From the “Angelo Gaja of Bairrada”
In a 300-word rave, the superlatives chosen by Robert Parker’s Wine Advocate to describe this 95-point 2001 Luís Pato Vinha Barrio tripped over each other: a “silky,” “vibrant” effort that was also “remarkable” and “very impressive.” Wine & Spirits’ matching 95-point review gushes that “it offers a flavor and texture you cannot find anywhere.” From Portugal’s legendary Luís Pato — whom Jancis Robinson describes as the “Angelo Gaja of Bairrada” and “one of the most inventive winemakers anywhere” — it can’t be that much of a surprise. Pato has elevated the tiny, thick-skinned Baga grape onto the global stage, transforming the native variety into Portugal’s answer to Old World Red Burgundy or Barolo’s Nebbiolo for its heady aromatics and awesome tannic power. This 16-year old, perfectly cellared 2001 release has just started to soften, giving up mouthwatering red-and-blue-fruit complexity bracketed by exceptionally fine tannins. After some arm-twisting, we came away with just 50 cases at $34.99 per bottle — an incredible value and slam-dunk buy for collectors of age-worthy European reds.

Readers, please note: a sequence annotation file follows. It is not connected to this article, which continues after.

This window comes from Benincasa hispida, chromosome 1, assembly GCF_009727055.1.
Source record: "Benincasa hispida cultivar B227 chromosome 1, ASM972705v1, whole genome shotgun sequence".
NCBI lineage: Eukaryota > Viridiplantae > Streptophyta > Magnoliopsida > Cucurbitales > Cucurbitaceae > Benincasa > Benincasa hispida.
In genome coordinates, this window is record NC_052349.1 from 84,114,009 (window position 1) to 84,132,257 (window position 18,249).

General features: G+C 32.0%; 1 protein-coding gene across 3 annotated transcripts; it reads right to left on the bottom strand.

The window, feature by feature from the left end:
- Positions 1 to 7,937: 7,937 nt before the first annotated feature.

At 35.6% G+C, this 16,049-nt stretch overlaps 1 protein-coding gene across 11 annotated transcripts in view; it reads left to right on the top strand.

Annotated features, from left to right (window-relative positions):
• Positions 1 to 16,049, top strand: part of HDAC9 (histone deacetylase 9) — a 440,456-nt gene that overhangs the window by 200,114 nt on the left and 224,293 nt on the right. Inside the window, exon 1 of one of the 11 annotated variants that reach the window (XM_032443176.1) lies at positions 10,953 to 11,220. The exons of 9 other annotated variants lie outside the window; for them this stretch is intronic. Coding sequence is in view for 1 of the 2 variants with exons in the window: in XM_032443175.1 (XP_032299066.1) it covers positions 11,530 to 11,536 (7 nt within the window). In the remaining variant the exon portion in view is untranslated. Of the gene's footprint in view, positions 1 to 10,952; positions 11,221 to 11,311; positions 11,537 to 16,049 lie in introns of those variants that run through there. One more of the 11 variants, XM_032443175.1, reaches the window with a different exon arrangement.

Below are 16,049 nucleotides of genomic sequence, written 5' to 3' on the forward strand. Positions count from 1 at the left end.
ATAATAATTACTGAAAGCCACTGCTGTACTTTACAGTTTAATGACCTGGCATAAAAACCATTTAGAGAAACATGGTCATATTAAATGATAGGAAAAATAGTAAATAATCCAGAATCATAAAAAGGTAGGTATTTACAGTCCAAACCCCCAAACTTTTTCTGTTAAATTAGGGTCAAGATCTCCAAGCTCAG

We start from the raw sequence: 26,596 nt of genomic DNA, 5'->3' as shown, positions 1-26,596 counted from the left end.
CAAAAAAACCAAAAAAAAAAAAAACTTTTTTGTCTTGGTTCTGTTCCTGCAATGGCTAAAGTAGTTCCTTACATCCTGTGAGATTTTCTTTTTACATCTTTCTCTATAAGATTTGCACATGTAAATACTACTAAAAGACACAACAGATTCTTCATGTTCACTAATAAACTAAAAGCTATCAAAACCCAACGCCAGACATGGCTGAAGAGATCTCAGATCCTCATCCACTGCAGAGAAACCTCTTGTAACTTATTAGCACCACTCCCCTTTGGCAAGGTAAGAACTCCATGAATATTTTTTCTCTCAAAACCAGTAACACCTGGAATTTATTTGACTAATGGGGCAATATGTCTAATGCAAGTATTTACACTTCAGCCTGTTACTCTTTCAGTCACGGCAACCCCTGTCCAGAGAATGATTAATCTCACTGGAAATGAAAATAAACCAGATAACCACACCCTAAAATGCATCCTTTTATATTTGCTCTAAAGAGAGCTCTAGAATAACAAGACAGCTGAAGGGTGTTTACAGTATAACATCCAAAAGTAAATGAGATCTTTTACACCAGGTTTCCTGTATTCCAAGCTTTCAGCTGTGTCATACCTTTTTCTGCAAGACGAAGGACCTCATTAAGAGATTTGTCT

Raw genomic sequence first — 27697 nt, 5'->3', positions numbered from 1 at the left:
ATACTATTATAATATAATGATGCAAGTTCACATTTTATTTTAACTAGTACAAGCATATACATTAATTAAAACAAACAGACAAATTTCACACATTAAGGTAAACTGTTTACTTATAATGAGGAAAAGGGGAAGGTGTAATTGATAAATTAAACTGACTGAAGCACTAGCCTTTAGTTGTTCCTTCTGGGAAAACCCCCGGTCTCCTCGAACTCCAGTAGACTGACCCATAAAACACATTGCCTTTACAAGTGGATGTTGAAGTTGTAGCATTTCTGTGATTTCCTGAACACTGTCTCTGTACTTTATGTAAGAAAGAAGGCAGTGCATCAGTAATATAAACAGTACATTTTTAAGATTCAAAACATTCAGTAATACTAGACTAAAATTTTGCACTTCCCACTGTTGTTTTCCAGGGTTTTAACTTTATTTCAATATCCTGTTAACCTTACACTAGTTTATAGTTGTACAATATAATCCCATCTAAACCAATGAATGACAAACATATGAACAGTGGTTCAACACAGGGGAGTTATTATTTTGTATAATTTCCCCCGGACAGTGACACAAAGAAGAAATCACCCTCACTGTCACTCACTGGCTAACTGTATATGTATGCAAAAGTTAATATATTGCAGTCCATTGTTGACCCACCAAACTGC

One of southern Europe’s top winemakers — also named a Top 100 Winery by Wine & Spirits magazine — Luís Pato is a mustachioed maverick who specializes in indigenous grapes and has frequently tussled with legislators over local regulations. Though he is, as The Wine Advocate puts it, “Bairrada’s most iconic producer” many of Pato’s wines are labeled under the broader IGP Beiras region to grant him full autonomy. Lauded for his work with Touriga Nacional and Tinta Cão, it’s Baga that made Pato a household name among aficionados of Portugal. He was the first to prove that when properly cultivated and aged, the grape could achieve a mesmerizing Pinot Noir-like elegance and aromatic intensity.
Tied for the highest score ever awarded to a Baga wine at 95 points, Pato credits two key factors for elevating his Bagas: the proximity to the Atlantic, creating a cool maritime climate and infusing grapes with vibrancy and freshness; and the moist clay-limestone soils, contributing to the richness and lusciousness of the wine. We know a third: The guidance of a peerless Portuguese master, responsible for this absolute steal for one of the greatest expressions of the grape ever made.
corks badly deteriorated on multiple bottles
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